“Then the election happened,” said Williams. “And we really decided to double down on the progressive organizing work.”
In ramping up in this space, Propel is drawing on some of the same principles that have guided its investing from the start. Williams said that the kind of funding it’s always provided—multi-year general support—is badly needed to bolster grassroots advocacy efforts. “That’s very much what these progressive organizing groups want,” she said. “That kind of growth capital is really valuable.”
One reason for the importance of such funding is that organizing groups often need to pivot quickly and be nimble, she said. They can’t be locked into a rigid set of activities and deliverables dictated by program grants.
The inaugural grantees of the Propel Democracy fund include Color of Change PAC for work to increase black voter turnout; the Electoral Justice Project – the Movement for Black Lives, for efforts to bolster black-led grassroots groups; and New Media Ventures Resist and Rebuild Innovation Fund, which is focused on the media side of building a more inclusive democracy.
If you look at the full range of groups that Propel Capital is now supporting, it includes quite a few other hard-hitting activist groups on the left. But as far as Sarah Williams is concerned, the fund is still in the business of backing social entrepreneurs. Many of the groups it’s backing are early-stage ventures led by driven, creative leaders determined to improve society, and who bring a “systems change lens” to their work. Williams said, “What we think of as social entrepreneurs, we see a lot of in the progressive organizing space.”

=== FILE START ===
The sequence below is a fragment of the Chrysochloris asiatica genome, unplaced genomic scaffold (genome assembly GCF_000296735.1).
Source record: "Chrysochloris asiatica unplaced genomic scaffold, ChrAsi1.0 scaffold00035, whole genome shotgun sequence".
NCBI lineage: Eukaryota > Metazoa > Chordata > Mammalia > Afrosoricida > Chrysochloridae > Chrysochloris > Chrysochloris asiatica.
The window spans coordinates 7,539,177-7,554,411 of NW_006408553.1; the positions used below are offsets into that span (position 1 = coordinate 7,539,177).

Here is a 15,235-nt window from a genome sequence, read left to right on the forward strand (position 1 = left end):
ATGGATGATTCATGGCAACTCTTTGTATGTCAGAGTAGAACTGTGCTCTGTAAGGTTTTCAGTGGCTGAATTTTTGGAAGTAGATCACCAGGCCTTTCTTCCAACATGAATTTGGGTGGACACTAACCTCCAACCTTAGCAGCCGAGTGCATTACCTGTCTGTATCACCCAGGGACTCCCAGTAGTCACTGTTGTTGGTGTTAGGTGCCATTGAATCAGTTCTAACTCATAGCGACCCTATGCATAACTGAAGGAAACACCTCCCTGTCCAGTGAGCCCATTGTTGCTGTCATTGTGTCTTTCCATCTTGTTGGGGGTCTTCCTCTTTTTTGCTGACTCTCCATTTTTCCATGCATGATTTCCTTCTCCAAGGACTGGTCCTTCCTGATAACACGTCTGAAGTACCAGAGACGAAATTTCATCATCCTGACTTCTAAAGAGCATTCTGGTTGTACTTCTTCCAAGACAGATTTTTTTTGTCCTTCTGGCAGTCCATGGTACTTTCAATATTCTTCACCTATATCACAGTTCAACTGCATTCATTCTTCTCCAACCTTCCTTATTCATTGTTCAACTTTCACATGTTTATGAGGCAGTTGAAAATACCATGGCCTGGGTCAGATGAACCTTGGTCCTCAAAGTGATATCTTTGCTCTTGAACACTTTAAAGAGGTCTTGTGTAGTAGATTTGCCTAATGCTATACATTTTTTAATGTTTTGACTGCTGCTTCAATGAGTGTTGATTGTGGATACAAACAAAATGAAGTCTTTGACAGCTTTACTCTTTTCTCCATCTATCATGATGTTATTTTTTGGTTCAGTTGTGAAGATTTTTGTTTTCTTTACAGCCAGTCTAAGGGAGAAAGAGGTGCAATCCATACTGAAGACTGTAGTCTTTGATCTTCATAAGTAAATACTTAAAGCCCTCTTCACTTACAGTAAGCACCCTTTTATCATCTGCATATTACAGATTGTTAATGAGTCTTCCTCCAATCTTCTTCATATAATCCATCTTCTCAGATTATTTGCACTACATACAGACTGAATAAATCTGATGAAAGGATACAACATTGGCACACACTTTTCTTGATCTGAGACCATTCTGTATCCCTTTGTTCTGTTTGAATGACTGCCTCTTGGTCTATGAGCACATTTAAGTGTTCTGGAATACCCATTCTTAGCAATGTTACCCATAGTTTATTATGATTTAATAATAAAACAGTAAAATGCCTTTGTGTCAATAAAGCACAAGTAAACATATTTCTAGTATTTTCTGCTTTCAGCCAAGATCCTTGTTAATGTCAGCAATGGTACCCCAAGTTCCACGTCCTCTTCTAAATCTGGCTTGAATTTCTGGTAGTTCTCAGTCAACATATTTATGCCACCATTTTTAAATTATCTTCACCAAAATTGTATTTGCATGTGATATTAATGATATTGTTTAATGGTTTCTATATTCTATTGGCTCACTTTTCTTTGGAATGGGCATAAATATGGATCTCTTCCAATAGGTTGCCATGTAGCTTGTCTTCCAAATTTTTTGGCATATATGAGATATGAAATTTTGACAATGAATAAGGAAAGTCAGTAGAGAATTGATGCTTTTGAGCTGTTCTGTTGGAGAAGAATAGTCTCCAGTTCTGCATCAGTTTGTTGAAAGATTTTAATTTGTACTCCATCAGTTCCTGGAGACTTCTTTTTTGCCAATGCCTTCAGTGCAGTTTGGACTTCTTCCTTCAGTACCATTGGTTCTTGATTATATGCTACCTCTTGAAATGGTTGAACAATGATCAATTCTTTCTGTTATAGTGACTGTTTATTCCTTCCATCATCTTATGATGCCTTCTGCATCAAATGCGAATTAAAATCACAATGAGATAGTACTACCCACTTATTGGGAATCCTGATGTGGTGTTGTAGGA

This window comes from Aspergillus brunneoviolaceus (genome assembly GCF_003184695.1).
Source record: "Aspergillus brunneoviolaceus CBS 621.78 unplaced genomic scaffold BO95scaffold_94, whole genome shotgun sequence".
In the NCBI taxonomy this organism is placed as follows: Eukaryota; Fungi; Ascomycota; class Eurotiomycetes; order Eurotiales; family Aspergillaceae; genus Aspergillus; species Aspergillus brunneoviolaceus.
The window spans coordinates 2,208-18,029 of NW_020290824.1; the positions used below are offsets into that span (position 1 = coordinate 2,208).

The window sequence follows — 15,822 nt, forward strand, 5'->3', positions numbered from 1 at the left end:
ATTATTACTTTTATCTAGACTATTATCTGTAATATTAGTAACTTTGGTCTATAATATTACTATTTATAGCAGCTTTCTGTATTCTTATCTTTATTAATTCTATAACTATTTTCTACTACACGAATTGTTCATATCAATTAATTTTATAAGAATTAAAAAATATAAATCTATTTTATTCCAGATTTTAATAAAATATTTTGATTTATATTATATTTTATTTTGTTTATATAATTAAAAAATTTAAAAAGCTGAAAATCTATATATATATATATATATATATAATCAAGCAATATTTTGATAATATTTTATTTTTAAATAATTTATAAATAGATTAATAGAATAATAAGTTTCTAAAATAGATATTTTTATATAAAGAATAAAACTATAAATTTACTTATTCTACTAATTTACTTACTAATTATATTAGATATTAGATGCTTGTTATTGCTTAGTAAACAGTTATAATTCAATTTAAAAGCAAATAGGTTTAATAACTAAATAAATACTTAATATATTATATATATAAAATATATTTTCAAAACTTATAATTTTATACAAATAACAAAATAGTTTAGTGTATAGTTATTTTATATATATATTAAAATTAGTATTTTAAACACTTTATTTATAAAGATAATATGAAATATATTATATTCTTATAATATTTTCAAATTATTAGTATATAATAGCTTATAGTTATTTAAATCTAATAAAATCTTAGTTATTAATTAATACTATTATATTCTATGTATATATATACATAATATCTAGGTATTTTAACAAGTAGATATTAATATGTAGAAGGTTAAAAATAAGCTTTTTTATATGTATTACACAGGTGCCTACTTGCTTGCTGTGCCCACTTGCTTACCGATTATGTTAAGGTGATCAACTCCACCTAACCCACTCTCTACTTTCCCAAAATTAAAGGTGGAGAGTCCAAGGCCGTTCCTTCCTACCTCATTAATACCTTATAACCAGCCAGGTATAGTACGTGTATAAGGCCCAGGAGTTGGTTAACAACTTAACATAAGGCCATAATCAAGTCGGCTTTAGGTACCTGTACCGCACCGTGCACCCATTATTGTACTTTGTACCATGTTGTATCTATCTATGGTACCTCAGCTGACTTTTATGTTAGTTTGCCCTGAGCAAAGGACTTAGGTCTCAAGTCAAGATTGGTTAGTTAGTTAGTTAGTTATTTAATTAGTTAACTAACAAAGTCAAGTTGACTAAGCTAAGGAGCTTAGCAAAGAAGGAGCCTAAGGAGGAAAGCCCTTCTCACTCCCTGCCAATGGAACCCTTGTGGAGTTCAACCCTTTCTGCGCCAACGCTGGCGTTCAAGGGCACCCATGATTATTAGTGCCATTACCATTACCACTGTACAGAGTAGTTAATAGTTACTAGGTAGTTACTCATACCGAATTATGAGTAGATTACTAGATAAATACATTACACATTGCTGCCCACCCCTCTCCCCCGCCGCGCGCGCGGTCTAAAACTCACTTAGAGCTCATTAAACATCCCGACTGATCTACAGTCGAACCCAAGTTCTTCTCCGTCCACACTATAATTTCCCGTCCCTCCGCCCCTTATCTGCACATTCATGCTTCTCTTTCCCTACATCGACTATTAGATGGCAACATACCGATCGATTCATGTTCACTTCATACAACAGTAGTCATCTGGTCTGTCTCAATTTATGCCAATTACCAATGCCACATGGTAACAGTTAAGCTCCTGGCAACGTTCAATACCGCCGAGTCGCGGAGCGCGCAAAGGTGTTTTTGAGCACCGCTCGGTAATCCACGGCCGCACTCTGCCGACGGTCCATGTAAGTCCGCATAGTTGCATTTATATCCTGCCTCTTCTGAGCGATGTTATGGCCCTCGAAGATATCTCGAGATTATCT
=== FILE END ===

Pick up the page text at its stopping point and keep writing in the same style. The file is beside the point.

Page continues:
That’s a great point, and one that will resonate with anyone who’s hung around this world. Social movements have produced any number of highly entrepreneurial leaders, going back to the abolitionists. And there’s a strong case that these kinds of change agents—those attuned to power and animated by fiercely held values along with, yes, ideology—have been far more effective at reshaping society than those who embrace a narrower problem-solving approach. Historically, large-scale shifts in norms, policy and systems have tended to flow from the success of social movements as opposed to other kinds of actors.
But this isn’t generally where the grant money flows, at least from today's newer donors. In recent years, many philanthropists have favored social entrepreneurs, narrowly defined, who are tinkering at the edges of structural inequities—and aren’t threatening to a donor class that’s benefitted enormously from the existing system.
But achieving deeper change requires backing what we might call social movement entrepreneurs—those keen to challenge entrenched power arrangements and to influence the gut-level values that so often drive political behavior. For some donors, Trump’s election has been a wake-up call in that regard.
Propel Capital isn’t the only example of an equity-minded funder that’s lately swung behind edgier approaches, as we’ve been reporting. Other newcomers to progressive organizing have also supported grassroots advocacy and movement building with a strong sense of urgency. In fact, as Williams tells it, there’s not a moment to lose—donors need to act now to capitalize on the momentum that’s been building during Trump’s first year in office.
“While the Democratic Party has struggled to define its vision after 2016, grassroots groups are already busy mobilizing for the future,” she said. “This year’s sweeping victories in Virginia point to the importance of harnessing the new electoral energy and investing deeply in organizing to build a broad coalition of progressives, communities of color, millennials and working-class people.”